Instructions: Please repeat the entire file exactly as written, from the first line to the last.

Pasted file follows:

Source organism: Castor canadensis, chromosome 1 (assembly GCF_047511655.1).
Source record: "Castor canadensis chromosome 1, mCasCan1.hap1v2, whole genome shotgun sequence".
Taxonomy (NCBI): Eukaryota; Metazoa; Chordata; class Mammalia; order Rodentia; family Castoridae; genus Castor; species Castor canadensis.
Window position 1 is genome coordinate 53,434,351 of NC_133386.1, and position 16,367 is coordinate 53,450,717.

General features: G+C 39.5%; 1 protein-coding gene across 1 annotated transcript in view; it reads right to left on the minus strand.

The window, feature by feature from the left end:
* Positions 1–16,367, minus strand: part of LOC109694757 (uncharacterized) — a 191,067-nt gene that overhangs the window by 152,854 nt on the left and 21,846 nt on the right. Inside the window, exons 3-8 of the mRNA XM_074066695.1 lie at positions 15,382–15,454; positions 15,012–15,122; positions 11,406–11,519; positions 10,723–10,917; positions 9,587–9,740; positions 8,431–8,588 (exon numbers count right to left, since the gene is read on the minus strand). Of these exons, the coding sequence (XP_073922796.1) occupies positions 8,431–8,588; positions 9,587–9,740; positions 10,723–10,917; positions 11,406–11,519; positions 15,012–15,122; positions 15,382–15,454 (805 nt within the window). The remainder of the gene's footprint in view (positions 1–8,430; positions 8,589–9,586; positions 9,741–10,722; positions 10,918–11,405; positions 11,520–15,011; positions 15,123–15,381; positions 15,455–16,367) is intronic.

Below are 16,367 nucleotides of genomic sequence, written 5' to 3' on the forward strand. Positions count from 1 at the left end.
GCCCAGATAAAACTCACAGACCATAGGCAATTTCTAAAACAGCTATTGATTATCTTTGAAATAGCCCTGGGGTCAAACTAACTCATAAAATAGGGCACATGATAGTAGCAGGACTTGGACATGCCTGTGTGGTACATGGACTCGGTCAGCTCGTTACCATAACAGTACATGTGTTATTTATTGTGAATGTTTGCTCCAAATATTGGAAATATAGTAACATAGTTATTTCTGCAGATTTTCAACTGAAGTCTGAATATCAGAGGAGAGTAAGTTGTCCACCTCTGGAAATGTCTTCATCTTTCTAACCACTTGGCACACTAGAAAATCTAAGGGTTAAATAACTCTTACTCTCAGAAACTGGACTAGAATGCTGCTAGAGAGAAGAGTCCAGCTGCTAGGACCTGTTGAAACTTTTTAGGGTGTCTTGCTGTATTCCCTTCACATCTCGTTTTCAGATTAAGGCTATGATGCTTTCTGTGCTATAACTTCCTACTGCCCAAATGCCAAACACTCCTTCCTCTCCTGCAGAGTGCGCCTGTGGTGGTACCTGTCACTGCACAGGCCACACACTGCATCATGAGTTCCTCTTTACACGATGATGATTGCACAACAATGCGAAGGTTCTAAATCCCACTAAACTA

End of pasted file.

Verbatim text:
Source organism: Castor canadensis, chromosome 1 (assembly GCF_047511655.1).
Source record: "Castor canadensis chromosome 1, mCasCan1.hap1v2, whole genome shotgun sequence".
Taxonomy (NCBI): Eukaryota; Metazoa; Chordata; class Mammalia; order Rodentia; family Castoridae; genus Castor; species Castor canadensis.
Window position 1 is genome coordinate 53,434,351 of NC_133386.1, and position 16,367 is coordinate 53,450,717.

General features: G+C 39.5%; 1 protein-coding gene across 1 annotated transcript in view; it reads right to left on the minus strand.

The window, feature by feature from the left end:
* Positions 1–16,367, minus strand: part of LOC109694757 (uncharacterized) — a 191,067-nt gene that overhangs the window by 152,854 nt on the left and 21,846 nt on the right. Inside the window, exons 3-8 of the mRNA XM_074066695.1 lie at positions 15,382–15,454; positions 15,012–15,122; positions 11,406–11,519; positions 10,723–10,917; positions 9,587–9,740; positions 8,431–8,588 (exon numbers count right to left, since the gene is read on the minus strand). Of these exons, the coding sequence (XP_073922796.1) occupies positions 8,431–8,588; positions 9,587–9,740; positions 10,723–10,917; positions 11,406–11,519; positions 15,012–15,122; positions 15,382–15,454 (805 nt within the window). The remainder of the gene's footprint in view (positions 1–8,430; positions 8,589–9,586; positions 9,741–10,722; positions 10,918–11,405; positions 11,520–15,011; positions 15,123–15,381; positions 15,455–16,367) is intronic.

Below are 16,367 nucleotides of genomic sequence, written 5' to 3' on the forward strand. Positions count from 1 at the left end.
GCCCAGATAAAACTCACAGACCATAGGCAATTTCTAAAACAGCTATTGATTATCTTTGAAATAGCCCTGGGGTCAAACTAACTCATAAAATAGGGCACATGATAGTAGCAGGACTTGGACATGCCTGTGTGGTACATGGACTCGGTCAGCTCGTTACCATAACAGTACATGTGTTATTTATTGTGAATGTTTGCTCCAAATATTGGAAATATAGTAACATAGTTATTTCTGCAGATTTTCAACTGAAGTCTGAATATCAGAGGAGAGTAAGTTGTCCACCTCTGGAAATGTCTTCATCTTTCTAACCACTTGGCACACTAGAAAATCTAAGGGTTAAATAACTCTTACTCTCAGAAACTGGACTAGAATGCTGCTAGAGAGAAGAGTCCAGCTGCTAGGACCTGTTGAAACTTTTTAGGGTGTCTTGCTGTATTCCCTTCACATCTCGTTTTCAGATTAAGGCTATGATGCTTTCTGTGCTATAACTTCCTACTGCCCAAATGCCAAACACTCCTTCCTCTCCTGCAGAGTGCGCCTGTGGTGGTACCTGTCACTGCACAGGCCACACACTGCATCATGAGTTCCTCTTTACACGATGATGATTGCACAACAATGCGAAGGTTCTAAATCCCACTAAACTA